Russia announced that it has canceled a power network isolation test planned for Kaliningrad this Saturday, but this isolation test may take place at some other time. People should be aware of the possible risk of a power outage and be prepared for such an event, Prime Minister Kaja Kallas (Reform) said in appearance on Raadio 2's "Hommik!" on Friday morning.
An isolation test was supposed to take place in the Russian exclave of Kaliningrad on Saturday, but Estonian authorities were notified Thursday that this scheduled test is nonetheless canceled. "But that doesn't mean that this won't take place some other day and at a worse time for us, be it in winter, on December 24 or at some other such time," Kallas said.
"We have been preparing for years for desynchronization, i.e. for disconnecting from the Russian frequency band, but should Russia do so suddenly, it's possible we could see power outages," the prime minister explained. She urged people to calmly think through how to get by should the power be out for a while.
"I've kept saying that this winter will be a difficult period that may see power outages and hard times," she continued. "If we look, the colder the weather gets, the greater the temptation may be for Russia to use such means."
The Estonian head of government confirmed that the state has long since preparing for such things, but you can never foresee everything.
She said that these current messages are being conveyed to ensure that people prepare themselves as well, and so that such situations wouldn't catch us by surprise.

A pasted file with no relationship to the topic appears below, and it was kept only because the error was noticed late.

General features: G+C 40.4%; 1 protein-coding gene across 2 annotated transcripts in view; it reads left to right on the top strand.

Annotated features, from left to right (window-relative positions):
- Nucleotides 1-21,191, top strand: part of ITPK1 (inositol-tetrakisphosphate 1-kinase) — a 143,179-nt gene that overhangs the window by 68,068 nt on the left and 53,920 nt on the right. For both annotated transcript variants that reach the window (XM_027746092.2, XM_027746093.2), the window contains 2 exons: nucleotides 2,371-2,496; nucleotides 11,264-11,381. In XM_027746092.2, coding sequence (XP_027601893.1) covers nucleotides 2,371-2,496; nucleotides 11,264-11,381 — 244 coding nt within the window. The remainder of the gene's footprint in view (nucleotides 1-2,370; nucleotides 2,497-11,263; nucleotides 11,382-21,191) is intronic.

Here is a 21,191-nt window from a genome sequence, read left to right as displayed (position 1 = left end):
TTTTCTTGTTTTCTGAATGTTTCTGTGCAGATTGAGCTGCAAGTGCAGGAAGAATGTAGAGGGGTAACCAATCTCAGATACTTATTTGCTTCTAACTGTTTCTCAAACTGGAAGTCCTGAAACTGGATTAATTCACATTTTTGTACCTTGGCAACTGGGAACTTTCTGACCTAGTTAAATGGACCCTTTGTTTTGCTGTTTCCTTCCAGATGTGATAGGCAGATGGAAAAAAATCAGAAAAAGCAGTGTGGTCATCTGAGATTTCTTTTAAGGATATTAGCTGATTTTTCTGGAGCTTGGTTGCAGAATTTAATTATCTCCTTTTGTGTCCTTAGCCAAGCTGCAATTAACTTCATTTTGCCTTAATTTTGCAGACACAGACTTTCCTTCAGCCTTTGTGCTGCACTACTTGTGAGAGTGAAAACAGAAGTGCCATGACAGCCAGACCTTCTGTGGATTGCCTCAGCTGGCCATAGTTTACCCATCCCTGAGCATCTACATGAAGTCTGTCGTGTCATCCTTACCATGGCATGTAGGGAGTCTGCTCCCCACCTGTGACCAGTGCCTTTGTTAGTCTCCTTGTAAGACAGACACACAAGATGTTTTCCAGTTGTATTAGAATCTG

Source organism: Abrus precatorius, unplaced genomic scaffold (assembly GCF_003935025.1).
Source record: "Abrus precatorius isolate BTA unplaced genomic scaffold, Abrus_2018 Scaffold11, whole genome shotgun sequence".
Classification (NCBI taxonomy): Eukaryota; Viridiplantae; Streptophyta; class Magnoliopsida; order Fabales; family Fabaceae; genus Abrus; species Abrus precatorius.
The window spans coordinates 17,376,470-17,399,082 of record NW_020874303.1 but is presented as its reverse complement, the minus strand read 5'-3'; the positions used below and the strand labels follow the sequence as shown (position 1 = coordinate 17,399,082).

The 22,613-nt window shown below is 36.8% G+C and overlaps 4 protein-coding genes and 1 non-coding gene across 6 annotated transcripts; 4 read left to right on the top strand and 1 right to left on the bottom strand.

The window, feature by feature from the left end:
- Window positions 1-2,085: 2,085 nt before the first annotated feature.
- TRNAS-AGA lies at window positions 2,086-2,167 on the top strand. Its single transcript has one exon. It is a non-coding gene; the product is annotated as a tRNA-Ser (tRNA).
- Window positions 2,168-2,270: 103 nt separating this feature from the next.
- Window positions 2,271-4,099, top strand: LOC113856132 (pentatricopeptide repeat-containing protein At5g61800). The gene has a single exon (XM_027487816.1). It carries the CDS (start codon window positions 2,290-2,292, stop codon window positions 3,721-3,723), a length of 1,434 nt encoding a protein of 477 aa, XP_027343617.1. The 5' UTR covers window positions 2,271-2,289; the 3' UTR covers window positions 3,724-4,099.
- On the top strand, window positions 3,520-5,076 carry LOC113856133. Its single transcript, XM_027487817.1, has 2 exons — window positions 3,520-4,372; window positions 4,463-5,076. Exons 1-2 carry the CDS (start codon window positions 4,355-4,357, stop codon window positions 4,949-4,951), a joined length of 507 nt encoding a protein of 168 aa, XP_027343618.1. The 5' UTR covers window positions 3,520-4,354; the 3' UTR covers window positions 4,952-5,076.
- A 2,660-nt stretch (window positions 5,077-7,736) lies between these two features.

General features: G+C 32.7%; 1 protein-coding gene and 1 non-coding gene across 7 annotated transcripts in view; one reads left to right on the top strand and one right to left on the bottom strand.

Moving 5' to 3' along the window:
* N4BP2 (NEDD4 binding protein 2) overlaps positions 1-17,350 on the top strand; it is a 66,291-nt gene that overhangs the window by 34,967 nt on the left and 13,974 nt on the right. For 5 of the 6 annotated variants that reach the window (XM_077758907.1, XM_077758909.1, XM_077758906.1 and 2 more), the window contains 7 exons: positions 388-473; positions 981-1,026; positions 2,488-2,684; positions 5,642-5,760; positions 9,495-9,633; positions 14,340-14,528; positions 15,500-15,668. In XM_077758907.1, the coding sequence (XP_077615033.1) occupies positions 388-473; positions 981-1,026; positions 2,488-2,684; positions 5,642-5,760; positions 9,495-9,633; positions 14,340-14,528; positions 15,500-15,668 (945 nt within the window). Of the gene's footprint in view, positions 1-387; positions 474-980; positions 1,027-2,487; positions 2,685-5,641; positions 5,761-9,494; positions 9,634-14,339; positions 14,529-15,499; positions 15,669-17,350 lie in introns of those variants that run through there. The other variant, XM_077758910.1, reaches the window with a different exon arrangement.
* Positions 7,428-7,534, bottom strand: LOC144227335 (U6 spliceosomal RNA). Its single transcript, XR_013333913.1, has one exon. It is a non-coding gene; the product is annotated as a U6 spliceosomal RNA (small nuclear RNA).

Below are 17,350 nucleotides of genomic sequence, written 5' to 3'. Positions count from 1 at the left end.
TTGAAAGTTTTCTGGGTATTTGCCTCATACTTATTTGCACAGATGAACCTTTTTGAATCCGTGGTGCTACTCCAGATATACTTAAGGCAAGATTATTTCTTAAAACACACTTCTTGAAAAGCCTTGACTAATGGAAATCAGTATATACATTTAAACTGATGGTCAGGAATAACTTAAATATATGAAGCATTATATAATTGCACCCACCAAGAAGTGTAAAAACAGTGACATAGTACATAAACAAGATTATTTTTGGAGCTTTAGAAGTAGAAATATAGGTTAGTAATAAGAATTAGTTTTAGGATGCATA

According to Kallas, Russia is panicking, and, in a panic, may make previously unseen moves. Russian President Vladimir Putin has long since threatened with nuclear weapons.
"But I suppose there are other tools in their toolbox for exerting pressure on us to withdraw our support of Ukraine so that Russia can win the war," she added.
Elering: Nothing unusual in electricity system operation
One such move, for example, could be Russia deciding to disconnect Estonia, Latvia and Lithuania from its power grid.
Transmission system operator (TSO) Elering, which is tasked with ensuring Estonia's security of supply, confirmed Friday morning that it, together with its Baltic counterparts, is prepared to synchronize the Baltic states with the Continental Europe synchronous grid.
"The risk that Russia might extraordinarily desynchronize Estonia and the Baltic countries from its electricity system has been greater than usual since February, when Russia attacked Ukraine," the company said. "Elering, like our neighboring countries' TSOs, have prepared and are prepared for this. There is nothing specific or unusual in the operation of the electricity system."
According to Elering CEO Taavi Veskimägi, the Baltic countries have been preparing for years already to depart from the Russian-Belarusian power grid.
"Should it happen, however, that Russia disconnects us from its electricity system sooner, we are already prepared to synchronize with the Continental European frequency so quickly that electricity consumers shouldn't even notice the change," Veskimägi added.
Estonia, Latvia and Lithuania are scheduled to synchronize with the Continental Europe Synchronous Area (CESA) in 2025.
Editor: Aili Vahtla